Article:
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Serious about Decolonising the Curriculum!

A packed meeting of seriously minded individuals from across Birkbeck and beyond met to debate the current wave of initiatives to decolonise the curriculum in Higher Education. Despite heavy snow falling over most parts of the UK, over 100 participants attended determined to hear what the speakers had to say and make their contributions in an important area of equalities policy at a time when issues such as the BME attainment gap is of major concern. For participants this event was not about jumping on the band wagon but there was a genuine desire to be fully part of the action for change.


The event entitled: ‘Decolonising the curriculum: what’s all the fuss about?’ (A title borrowed from a popular blog of the same name created by Dr Meera Sabaratnam) was held 1stFebruary at Birkbeck and was supported by Professor Karen Wells, the Assistant Dean, Equalities.  The event was initiated and organised by the Decolonising the Curriculum working group

a group which emerged from the Black Women, Womanist, Learning and Higher Education conference held at Birkbeck last year


At the start of the meeting, Dr Kerry Harman (Birkbeck’s Research Centre for Social Change and Transformation in Higher Education) declared that ‘Student involvement was the crux of the work of the group’ and the Birkbeck student’s union representative, Ezimma Chigbo, provided a sharp reminder of the nature of structural racism and how this can impact on students. She argued that students did not want to hear buzzwords used across the sector to no real concrete action.


The panel of expert speakers, invited to help Birkbeck shape its role in moving this important issue forward, were:


Dr William Ackah, Lecturer and Programme Director for Community Development and Development and Globalisation and Chair of the Transatlantic Roundtable on Religion and Race (Department of Geography, Birkbeck) and Co-editor of Religion, Culture and Spirituality in Africa and the African Diaspora (2017), delivered an inspiring speech entitled: ‘Dismantling the Master’s House’. He cautioned that we should not speak about the curriculum without speaking about the institution.


Professor Gurminder Bhambra, Professor of Colonial Studies in the Department of International Relations in the School of Global studies (University of Sussex) and co-editor of ‘Decolonising the University’ (2018) gave a rousing speech where she spoke of the online resources available to assist us and stipulating the urgent need to refocus and change the dominant narratives.


Dr Meera Sabaratnam, Senior Lecturer in International Relations at SOAS, University of London and author of Decolonising Intervention (2017) gave an uplifting but cautious address, reminding us of the nature of the many pedagogical challenges ahead and ways to move forward.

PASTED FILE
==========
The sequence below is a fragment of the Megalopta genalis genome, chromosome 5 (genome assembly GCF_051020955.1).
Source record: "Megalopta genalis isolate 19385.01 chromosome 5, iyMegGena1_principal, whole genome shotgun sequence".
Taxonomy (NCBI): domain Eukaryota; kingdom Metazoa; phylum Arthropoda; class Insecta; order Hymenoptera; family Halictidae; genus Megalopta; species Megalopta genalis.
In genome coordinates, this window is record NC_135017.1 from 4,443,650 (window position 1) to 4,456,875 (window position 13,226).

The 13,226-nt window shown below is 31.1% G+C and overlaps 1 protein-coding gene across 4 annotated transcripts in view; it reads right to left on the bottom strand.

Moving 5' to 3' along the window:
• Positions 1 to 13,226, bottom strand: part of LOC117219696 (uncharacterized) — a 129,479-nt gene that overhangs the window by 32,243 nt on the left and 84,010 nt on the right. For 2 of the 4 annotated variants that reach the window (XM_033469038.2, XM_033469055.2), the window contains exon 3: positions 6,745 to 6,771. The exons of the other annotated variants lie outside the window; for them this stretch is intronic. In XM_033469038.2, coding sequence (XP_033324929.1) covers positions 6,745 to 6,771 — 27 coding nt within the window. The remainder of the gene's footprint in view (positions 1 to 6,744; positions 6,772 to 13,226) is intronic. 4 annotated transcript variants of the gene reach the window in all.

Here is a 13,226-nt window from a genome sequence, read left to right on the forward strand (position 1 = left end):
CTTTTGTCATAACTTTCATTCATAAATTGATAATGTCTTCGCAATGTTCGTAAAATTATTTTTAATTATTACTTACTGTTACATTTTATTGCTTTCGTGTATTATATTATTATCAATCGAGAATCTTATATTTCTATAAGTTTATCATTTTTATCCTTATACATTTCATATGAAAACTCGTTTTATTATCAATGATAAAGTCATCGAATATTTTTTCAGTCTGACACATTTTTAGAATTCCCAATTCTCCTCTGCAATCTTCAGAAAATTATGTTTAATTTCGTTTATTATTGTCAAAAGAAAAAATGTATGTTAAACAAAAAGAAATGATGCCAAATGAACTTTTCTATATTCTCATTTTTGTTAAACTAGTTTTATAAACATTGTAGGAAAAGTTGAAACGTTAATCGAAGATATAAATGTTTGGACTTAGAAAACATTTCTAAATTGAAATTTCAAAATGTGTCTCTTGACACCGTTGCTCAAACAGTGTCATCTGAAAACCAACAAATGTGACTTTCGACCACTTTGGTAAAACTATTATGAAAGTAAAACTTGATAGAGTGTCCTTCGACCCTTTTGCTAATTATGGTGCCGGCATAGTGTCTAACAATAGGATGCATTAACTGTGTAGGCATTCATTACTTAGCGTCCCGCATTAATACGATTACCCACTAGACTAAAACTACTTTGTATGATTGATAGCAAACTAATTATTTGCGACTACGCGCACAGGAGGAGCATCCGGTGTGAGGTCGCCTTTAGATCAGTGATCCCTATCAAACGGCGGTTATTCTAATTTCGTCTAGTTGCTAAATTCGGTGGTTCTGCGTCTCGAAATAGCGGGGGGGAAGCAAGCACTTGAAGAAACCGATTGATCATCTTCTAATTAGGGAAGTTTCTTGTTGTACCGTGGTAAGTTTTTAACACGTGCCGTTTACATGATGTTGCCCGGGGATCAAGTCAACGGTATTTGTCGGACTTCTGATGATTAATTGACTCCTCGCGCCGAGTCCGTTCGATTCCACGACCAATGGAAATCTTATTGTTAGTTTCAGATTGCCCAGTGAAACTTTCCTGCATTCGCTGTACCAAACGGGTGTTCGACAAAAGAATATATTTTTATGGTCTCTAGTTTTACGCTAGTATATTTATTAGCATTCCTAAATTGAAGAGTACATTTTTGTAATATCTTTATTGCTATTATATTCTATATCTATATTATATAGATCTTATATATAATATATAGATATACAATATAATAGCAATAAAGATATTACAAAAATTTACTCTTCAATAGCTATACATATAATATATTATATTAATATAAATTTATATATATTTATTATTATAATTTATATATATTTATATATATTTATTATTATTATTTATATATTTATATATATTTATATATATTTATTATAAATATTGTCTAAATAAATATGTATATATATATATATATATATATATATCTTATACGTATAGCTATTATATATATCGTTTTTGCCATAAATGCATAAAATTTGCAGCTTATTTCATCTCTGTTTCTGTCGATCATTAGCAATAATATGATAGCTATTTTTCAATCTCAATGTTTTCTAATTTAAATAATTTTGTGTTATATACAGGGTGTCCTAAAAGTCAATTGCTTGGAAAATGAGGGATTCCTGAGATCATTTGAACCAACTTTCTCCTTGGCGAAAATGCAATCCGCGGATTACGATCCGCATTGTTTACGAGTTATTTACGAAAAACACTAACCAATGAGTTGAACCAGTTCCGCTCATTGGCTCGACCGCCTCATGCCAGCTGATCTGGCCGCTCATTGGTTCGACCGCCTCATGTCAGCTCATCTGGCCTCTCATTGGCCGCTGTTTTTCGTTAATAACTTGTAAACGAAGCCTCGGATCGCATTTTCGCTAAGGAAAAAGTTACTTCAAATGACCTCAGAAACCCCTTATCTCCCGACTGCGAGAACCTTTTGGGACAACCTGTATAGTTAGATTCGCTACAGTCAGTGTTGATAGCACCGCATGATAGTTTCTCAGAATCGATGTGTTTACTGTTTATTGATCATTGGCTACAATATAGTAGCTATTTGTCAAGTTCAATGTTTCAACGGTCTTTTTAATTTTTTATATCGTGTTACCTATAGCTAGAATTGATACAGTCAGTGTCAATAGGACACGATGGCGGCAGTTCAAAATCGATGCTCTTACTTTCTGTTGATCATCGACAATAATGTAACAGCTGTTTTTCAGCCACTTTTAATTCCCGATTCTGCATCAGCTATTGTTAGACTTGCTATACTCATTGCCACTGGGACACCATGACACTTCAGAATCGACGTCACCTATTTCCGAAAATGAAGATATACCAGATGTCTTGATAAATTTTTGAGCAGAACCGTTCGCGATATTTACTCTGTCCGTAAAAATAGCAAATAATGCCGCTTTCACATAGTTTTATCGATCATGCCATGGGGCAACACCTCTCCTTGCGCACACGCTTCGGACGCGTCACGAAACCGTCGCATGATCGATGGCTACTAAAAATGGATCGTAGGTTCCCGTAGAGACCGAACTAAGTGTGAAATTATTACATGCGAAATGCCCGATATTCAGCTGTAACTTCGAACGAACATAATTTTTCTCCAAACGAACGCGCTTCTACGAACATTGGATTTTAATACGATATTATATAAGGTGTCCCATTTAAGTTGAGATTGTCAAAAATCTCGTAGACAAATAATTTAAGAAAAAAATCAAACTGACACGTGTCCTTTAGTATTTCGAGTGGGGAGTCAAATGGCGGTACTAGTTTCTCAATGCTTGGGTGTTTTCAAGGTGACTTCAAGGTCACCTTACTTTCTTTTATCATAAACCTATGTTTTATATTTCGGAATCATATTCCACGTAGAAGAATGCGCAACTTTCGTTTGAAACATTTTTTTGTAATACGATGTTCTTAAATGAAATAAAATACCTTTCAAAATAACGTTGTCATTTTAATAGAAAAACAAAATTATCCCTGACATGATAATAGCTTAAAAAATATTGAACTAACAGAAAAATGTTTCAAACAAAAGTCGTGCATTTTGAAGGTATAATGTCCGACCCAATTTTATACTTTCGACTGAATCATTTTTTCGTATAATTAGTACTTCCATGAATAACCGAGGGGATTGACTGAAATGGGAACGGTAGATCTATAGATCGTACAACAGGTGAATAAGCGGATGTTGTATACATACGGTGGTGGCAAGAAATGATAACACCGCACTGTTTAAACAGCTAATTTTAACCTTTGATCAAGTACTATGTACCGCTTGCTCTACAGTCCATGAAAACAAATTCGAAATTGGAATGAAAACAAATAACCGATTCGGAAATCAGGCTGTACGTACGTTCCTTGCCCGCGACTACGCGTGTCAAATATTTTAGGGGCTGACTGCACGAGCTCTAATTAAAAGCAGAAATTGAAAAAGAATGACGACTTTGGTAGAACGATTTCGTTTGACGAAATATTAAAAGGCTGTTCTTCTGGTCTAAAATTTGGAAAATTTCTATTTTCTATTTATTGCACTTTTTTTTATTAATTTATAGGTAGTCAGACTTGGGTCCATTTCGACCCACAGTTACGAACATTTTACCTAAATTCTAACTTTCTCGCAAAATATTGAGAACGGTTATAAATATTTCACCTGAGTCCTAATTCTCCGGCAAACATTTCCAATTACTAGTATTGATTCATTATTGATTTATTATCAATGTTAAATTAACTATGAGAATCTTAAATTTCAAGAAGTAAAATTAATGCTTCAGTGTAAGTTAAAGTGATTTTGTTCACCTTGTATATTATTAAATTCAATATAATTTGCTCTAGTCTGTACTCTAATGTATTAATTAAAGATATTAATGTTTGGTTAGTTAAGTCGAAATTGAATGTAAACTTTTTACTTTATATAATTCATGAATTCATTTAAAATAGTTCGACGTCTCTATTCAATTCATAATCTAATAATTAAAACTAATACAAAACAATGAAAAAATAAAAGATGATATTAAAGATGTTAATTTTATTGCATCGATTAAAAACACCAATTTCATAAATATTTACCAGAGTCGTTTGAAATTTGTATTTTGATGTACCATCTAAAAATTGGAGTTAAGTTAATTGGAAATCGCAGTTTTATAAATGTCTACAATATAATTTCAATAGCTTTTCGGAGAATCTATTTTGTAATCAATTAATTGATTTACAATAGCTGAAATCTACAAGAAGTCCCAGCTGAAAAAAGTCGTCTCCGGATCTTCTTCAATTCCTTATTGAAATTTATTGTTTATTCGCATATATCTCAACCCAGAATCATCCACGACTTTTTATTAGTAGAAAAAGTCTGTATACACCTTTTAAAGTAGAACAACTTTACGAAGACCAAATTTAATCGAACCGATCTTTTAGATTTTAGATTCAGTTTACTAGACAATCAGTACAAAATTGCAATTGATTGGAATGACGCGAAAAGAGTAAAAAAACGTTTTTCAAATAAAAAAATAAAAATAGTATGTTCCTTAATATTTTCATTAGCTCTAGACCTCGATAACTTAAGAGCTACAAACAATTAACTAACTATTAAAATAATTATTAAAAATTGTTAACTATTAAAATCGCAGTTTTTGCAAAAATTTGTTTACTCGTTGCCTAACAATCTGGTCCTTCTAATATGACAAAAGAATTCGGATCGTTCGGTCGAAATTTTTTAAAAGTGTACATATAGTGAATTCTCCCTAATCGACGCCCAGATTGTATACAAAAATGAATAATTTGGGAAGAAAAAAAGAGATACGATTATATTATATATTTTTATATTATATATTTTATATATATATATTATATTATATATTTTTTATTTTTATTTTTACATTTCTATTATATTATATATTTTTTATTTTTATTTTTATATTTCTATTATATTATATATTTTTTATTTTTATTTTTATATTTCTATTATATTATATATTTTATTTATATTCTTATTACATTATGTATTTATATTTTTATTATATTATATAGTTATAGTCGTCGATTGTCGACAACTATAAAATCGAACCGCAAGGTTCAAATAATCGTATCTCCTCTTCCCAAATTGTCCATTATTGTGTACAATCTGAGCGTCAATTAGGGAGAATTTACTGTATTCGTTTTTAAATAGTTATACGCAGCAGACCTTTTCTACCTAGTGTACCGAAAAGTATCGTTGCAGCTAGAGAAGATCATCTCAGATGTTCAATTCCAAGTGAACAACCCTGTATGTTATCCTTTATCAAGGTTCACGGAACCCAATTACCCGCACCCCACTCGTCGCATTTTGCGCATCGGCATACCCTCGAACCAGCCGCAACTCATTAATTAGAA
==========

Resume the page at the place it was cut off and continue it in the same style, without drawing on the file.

Comments from members of the Decolonising the Curriculum Working group’


We are grateful for the support received from SCUTREA (Standing Conference on University Teaching and Research in the Education of Adults).


As members of Birkbeck’s Decolonising the Curriculum working group, the event met with our expectations and we are excited about this development at Birkbeck. The working group is interested in contributing to scholarship on Decolonising Knowledges, more broadly, and see Decolonising the Curriculum as a key element of that work. We aim to have an impact on College policy on Decolonising the Curriculum and look forward to working with Assistant Deans, Equality, to move this important agenda forward.


To find out more about the event: Listen to the podcast:


Members of the Decolonising the Curriculum Working group:


William Ackah, Chair, Transatlantic Roundtable on Religion and Race,


Ezimma Chigbo, Birkbeck Students Union representative


Jan Etienne, Chair, Womanism, Activism Higher Education Research Network


Elizabeth Charles, Assistant Director of Library Services


Patricia Gilbert, Lecturer and PhD student


Kerry Harman, Research Centre for Social Change and Transformation in HE


Discussion questions included:


  • How do we challenge something that has existed for 100s of years?
  • How do we talk about race in the classroom without disruption from activists?
  • What do we do about students not engaging with the curriculum? Should we all do a ‘cultural audit’ to ensure we understand one another?
  • More black professors are needed – How do we tackle this?

Question of attainment gap- could it impact on recruitment ie. retaining middle class white students

  • We need to look at the difference between immigrant and expatriate – socially constructed symbols – wearing a headscarf leading to being characterised as ‘disadvantaged’.
  • We need to make the connection between racism, mental health and depression.
  • Despite ethnic minority staff and students – both home and international students can feel that they don’t belong and don’t finish degrees – a great motivation to look at this further

Responses from panel members included:

  • Essential reading to be addressed, not just further reading
  • Looking at who is appointed, paid, retained – accounting for both BME British staff and BME international staff
  • The need for a shared understanding of what racism is
  • A need for an understanding of university structures
  • The impact of epistemological violence and double labour
  • The importance of consultation with the community and taking the university out of its ‘bubble’

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